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Jillian Richmond, PhD

University of Massachusetts Medical School

Targeting the CXCR3 Chemokine Axis in Cutaneous Lupus

The study and what it means for patients:
“Some patients with lupus develop a form of the disease that primarily affects the skin – cutaneous lupus. We are trying to determine what attracts harmful immune cells into patients’ skin and whether existing drugs can keep the cells out to prevent damage. These results could lead to clinical trials to test these drugs in patients with cutaneous lupus.”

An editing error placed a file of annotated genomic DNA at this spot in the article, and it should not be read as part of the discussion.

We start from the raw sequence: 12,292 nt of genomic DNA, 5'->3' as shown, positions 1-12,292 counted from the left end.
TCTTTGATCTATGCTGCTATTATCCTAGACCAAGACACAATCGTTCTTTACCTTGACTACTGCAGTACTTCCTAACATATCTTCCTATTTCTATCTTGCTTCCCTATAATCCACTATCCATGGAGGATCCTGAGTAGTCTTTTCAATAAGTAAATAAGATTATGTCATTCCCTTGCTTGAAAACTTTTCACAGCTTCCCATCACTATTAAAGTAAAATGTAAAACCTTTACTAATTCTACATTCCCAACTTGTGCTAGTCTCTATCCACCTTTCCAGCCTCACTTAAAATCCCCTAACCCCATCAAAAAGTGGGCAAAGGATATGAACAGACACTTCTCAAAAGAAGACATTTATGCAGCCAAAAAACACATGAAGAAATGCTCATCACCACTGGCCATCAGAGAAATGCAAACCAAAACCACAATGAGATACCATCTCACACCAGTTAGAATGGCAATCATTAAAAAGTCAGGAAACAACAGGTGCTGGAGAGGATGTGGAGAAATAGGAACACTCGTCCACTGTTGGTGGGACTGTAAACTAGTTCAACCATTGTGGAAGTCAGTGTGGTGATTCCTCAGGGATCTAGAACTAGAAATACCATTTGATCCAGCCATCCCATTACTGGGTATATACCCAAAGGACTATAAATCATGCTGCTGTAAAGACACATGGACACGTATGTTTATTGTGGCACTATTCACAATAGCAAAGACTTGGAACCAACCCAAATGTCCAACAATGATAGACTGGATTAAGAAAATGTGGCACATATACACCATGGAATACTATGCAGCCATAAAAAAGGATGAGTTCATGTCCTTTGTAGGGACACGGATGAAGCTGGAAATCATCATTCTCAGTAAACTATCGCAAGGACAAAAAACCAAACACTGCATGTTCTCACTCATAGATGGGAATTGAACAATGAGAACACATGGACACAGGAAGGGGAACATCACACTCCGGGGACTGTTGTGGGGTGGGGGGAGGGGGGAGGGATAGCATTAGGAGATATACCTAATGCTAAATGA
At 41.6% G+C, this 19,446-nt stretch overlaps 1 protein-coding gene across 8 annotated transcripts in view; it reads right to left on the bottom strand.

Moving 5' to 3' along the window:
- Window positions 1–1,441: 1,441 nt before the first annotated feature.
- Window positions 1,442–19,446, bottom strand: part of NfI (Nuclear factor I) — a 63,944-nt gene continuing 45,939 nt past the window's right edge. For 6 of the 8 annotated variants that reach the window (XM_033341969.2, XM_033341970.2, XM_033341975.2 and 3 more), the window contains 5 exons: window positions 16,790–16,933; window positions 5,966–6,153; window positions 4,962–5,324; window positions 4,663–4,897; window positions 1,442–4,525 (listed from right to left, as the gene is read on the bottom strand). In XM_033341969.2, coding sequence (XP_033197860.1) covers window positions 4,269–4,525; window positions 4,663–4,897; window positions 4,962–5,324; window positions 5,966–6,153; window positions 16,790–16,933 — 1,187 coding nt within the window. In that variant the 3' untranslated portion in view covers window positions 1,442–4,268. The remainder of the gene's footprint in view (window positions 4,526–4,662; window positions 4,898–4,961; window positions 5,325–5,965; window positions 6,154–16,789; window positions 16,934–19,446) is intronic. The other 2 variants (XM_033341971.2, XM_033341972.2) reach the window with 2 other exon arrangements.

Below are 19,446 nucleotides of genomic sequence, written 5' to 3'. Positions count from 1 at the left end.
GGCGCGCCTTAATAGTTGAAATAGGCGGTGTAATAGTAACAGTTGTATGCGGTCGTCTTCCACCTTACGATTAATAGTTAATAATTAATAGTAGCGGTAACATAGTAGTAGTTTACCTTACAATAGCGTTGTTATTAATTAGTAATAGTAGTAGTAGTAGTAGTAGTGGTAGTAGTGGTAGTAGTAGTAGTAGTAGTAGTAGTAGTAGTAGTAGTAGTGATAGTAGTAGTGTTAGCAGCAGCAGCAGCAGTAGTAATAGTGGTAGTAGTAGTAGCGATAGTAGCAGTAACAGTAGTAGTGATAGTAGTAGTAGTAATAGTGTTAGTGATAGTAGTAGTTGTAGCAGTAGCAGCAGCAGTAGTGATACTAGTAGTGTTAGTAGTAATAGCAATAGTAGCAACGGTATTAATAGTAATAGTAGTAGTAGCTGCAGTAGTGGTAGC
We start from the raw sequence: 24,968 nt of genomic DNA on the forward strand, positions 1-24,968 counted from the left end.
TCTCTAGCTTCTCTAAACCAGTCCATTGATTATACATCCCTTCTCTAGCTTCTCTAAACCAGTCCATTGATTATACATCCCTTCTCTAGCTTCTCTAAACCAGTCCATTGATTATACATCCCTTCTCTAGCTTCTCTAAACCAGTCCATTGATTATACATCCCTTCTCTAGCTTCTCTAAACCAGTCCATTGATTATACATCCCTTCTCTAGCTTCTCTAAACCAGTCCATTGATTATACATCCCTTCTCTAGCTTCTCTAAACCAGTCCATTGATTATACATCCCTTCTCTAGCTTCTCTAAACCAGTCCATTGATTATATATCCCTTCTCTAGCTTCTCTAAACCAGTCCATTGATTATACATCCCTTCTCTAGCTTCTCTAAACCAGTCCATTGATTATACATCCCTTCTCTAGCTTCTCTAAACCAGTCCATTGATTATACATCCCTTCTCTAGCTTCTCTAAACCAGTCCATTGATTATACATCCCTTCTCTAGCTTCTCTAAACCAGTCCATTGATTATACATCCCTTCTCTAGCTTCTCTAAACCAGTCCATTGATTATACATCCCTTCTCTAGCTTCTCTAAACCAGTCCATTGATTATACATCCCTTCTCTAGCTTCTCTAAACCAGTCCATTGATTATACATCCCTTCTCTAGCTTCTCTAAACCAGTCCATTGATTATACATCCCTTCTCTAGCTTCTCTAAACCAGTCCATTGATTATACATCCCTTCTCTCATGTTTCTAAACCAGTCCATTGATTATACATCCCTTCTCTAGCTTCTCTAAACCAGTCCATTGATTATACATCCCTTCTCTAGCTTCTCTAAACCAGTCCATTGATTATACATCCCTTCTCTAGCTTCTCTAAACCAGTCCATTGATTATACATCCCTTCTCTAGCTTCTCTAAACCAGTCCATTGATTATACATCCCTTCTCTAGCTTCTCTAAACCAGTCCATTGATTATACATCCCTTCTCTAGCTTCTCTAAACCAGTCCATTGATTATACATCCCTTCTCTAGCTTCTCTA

In patients with lupus, immune cells mistakenly attack the body’s tissues. The skin is their main target in people who have the cutaneous type of the disease. Earlier studies suggested that molecules known as chemokines trigger immune cells to infiltrate the skin, but the source of these molecules wasn’t clear. Using samples from the blisters on participants’ skin, we will identify the specific cells that produce the chemokines. To go one step further and test a possible therapeutic approach, we will then treat mice that develop lupus skin symptoms with several drugs known to inhibit the effects of the chemokines in different ways. Some of these drugs are approved for treating other diseases, such as rheumatoid arthritis. Our findings could indicate whether these drugs should be tested in patients with cutaneous lupus and may also enable researchers to develop new drugs that block the chemokines but have fewer side effects.

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